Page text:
Two Days, One Night (Deux jours, une nuit)(2014)

6 May

two days one night

Film making dream team Jean-Pierre and Luc Dardenne unite once more to champion the every man in their latest film Two Days, One Night, starring cinematic royalty, Marion Cotillard.But, while choosing an Oscar winning actress might seem a natural choice, Cotillard’s presence took something marked from the film.

We follow Sandra (Cotillard), a working mum and wife in Belgium who has had an extended leave of absence due to a bout of depression. A phone call from a friend alerts her that her co-workers have been made to choose between keeping her on at the factory, and their €1000 bonus, and that the group decided against her. Her boss relents and she is given the weekend to convince them to change their minds before a new vote on Monday. Over the course of the weekend Sandra argues her case to her thirteen coworkers who are mixed in their feelings, they would of course love both, but they must choose, and for some the money is just too desperately needed.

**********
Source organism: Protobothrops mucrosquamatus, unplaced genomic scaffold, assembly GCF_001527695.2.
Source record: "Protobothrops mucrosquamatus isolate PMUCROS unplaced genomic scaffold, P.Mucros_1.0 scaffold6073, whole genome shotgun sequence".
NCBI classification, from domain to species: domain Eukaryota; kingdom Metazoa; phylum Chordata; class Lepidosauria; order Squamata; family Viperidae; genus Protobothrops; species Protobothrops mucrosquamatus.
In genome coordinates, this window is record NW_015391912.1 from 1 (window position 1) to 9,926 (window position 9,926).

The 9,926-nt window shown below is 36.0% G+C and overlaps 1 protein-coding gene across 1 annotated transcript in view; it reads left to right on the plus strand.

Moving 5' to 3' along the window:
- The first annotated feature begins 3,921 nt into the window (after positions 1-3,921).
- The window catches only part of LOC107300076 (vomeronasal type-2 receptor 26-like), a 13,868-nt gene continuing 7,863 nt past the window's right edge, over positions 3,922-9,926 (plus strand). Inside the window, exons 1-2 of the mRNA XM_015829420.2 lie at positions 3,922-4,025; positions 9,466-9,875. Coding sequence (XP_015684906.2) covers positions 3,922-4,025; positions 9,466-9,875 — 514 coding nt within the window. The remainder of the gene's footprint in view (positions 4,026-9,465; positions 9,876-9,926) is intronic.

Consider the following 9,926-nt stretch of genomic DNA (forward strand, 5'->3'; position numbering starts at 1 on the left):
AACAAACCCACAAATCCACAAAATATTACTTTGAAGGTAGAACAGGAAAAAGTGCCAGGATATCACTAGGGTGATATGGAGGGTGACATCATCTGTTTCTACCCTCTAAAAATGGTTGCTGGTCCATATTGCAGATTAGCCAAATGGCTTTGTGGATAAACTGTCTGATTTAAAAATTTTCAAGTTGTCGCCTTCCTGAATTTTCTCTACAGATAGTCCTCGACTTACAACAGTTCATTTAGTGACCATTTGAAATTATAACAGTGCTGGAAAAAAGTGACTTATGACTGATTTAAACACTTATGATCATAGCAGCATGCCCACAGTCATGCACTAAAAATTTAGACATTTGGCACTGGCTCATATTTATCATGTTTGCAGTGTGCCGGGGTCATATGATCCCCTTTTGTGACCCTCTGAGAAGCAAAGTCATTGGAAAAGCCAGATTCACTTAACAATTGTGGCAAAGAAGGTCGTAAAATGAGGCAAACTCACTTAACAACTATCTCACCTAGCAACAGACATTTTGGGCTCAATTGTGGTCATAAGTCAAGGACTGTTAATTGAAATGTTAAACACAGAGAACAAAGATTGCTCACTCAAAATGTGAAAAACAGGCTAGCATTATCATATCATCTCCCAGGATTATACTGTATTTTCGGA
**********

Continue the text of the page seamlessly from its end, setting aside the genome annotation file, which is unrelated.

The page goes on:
The cast are uniformly brilliant, and the Dardenne brothers’ writing and direction as on point as ever, yet the film fails to deliver on the same level as their previous works. The problem is that in the hyper real world the Dardenne’s have created, one cannot escape Cotillard’s star power. No matter how subtle and compassionately rendered the exchange, it is always Marion Cotillard as Sandra interacting with the characters, not Sandra the depressed wife and mother of two. That’s not to say that Two Days, One Night doesn’t work at all, far from it. The film is yet another glorious feather in the brothers’ well plumed hat, the realism would have simply carried better if the audience was allowed to believe Sandra. Still, well worth seeing for Dardenne fans and those interested in heartfelt stories alike.



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